Story1. The formation of the vineyard
The Kofu Basin Eastern Katsunuma district has long been used for grape cultivation and it is an area of traditions in connection to grapes. In the dream of Gyoki, a famous monk from the Nara period, a Medicine Buddha appeared with grapes in his hands, which can be seen on one of the statues at Daizenji Temple (Budoji Temple). This area was taught about grape cultivation, leading to the Koshu grape that is used in Koshu wine.
In the Edo period, grapes were cultivated along trellises using bamboo, which later became known as the Koshu method. Originally, grapes were preferred dried, so cultivation using trellises was suited for growth because of the plentiful ventilation, which became the standard method of grape cultivation in Japan.
Later, instead of bamboo, wire, which could be produced as needed, was used from the middle of the Meiji period. This allowed trellises to be formed in any terrain, and bunches of colored grapes between leaves growing in the shape of a roof and hanging like chandeliers could be seen spreading across the hills.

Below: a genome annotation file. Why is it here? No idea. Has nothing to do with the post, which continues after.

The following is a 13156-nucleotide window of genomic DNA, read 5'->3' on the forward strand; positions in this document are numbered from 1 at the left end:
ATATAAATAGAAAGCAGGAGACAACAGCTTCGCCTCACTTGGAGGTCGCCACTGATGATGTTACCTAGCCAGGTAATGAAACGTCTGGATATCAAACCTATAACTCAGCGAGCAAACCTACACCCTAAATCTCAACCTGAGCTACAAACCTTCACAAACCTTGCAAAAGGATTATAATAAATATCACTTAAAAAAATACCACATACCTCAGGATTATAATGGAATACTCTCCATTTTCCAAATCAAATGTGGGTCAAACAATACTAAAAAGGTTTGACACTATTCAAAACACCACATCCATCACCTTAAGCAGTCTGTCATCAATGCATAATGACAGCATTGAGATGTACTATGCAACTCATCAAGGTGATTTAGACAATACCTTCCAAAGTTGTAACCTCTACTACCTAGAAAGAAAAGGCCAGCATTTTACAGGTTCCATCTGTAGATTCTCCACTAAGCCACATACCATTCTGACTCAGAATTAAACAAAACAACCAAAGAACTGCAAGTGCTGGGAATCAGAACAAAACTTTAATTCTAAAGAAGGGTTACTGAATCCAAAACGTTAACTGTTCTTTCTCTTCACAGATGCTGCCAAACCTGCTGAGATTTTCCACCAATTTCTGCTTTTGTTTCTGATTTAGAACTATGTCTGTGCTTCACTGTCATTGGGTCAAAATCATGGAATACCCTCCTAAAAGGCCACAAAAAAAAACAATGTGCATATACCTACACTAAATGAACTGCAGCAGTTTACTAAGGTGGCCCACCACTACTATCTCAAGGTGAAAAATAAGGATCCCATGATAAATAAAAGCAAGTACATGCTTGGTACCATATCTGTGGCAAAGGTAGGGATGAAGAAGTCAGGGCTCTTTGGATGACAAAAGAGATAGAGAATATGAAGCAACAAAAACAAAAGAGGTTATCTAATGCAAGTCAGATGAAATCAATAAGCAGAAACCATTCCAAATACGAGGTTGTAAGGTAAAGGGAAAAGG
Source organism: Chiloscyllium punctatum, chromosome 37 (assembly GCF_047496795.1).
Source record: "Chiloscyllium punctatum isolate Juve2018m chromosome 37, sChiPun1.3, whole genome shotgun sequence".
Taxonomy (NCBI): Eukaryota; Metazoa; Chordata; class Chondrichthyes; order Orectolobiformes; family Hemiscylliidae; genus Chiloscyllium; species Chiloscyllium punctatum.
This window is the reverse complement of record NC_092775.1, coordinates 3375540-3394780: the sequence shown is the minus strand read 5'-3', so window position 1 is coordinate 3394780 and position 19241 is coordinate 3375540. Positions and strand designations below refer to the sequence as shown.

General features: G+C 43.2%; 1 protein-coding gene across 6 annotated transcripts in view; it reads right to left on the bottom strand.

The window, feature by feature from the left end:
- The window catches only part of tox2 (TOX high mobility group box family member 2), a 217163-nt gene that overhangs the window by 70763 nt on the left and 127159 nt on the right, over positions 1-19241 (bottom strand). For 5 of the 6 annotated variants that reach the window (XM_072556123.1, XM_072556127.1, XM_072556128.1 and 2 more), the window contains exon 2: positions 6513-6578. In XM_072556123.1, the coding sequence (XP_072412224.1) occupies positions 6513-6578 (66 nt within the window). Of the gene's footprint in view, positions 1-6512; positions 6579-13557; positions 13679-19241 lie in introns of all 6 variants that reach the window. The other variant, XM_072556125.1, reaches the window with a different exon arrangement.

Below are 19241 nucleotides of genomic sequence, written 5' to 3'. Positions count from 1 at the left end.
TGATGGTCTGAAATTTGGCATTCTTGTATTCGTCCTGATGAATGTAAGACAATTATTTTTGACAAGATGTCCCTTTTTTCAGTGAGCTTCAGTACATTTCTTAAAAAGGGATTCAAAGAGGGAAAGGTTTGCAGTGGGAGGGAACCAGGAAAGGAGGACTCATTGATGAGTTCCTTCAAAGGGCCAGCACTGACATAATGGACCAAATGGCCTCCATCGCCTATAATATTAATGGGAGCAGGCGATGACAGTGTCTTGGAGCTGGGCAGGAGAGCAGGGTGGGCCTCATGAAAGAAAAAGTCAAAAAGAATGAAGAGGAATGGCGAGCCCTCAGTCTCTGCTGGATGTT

In this district, the Hikawa River, which flows from across this area, frequently floods, washing away homes and fields, so facilities such as flood control made of stone and upstream sand banks were built at the end of the Meiji era in order to prevent sediment discharge.
As a result, river flooding was controlled, and the paddy fields along the Hikawa River became well-drained sandy soil, which were converted to vineyards. Even today, among the vineyards along Hikawa River, some of the unused flood control facilities are utilized as heavily-lined stone paving.